The atlas contains a series of photographs of macroscopic specimens of the brain, prepared by the Klinger method of fixing in a formaldehyde solution, freezing, and dissecting while moist with special instruments. The freezing tends to spread the nerve fibers and, thus, makes them easier to handle. The photographs were taken with a Le[ill]ca camera and enlarged to about 10 by 18 cm. Tracings, with the legends mostly from Parisiensia Nomina Anatomica, adopted by the International Congress of Anatomy in Paris on July 30, 1955, accompany each plate. The text, which precedes the plates, gives details of the Klinger technique and the nomenclature used and is in German, French, English, and Italian. These excellently prepared specimens, known to anatomists for over 20 years, are reproduced so satisfactorily that the atlas will be indispensable for demonstrating the gross tracts of the brain in classes in anatomy. There is a good index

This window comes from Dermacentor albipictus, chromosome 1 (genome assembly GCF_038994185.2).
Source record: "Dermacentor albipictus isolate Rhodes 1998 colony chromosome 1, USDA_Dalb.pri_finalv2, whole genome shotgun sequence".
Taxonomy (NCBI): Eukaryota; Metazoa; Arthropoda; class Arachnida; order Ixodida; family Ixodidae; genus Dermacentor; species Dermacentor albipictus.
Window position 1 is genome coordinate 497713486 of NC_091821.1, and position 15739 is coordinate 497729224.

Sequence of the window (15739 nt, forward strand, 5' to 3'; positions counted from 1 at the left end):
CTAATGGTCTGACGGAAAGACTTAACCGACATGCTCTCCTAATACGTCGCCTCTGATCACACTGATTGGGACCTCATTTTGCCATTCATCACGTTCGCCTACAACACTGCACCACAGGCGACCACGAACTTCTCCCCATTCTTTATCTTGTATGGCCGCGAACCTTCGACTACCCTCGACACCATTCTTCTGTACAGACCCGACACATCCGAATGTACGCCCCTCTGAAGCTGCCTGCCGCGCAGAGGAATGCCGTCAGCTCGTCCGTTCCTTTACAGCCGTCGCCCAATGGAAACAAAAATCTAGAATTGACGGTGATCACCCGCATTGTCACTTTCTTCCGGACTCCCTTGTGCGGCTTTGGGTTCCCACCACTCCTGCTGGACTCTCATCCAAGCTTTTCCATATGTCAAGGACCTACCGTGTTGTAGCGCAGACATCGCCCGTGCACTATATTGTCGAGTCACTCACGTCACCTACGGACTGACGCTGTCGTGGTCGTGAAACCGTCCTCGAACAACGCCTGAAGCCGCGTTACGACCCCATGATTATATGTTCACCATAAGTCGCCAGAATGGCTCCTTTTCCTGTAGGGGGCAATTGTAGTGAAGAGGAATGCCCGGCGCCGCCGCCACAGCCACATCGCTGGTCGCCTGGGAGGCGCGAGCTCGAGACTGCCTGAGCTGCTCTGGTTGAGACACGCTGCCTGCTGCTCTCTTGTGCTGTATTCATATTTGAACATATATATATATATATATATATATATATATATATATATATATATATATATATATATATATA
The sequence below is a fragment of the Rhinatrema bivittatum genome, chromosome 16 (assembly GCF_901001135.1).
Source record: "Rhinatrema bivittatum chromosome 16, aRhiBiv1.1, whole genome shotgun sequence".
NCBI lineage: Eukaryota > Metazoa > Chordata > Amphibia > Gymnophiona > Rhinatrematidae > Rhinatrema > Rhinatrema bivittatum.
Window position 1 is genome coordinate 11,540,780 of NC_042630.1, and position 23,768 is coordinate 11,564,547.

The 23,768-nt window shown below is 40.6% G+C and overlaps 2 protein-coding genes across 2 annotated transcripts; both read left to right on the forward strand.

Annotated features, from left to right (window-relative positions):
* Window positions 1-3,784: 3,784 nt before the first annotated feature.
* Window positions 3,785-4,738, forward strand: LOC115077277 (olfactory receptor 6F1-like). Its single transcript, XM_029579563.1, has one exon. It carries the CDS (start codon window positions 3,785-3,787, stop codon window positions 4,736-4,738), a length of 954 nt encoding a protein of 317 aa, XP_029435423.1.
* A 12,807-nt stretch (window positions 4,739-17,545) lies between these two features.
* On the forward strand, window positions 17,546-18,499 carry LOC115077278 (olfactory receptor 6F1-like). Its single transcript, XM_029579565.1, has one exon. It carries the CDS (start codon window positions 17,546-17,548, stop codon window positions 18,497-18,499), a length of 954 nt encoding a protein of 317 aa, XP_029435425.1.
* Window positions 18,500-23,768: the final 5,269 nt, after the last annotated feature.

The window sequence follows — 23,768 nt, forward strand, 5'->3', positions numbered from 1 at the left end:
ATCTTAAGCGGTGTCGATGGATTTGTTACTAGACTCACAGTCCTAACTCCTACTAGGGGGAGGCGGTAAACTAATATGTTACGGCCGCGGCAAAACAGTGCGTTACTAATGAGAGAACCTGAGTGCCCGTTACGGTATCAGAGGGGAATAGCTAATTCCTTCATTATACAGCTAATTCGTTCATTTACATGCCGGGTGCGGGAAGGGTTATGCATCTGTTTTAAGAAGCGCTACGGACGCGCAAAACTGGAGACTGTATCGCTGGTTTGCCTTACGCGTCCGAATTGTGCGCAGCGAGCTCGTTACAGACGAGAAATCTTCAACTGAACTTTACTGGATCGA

Atlas cerebri humani: The Inner Structure of the Brain Demonstrated on the Basis of Macroscopical Preparations. JAMA. 1956;162(17):1580. doi:10.1001/jama.1956.02970340070025
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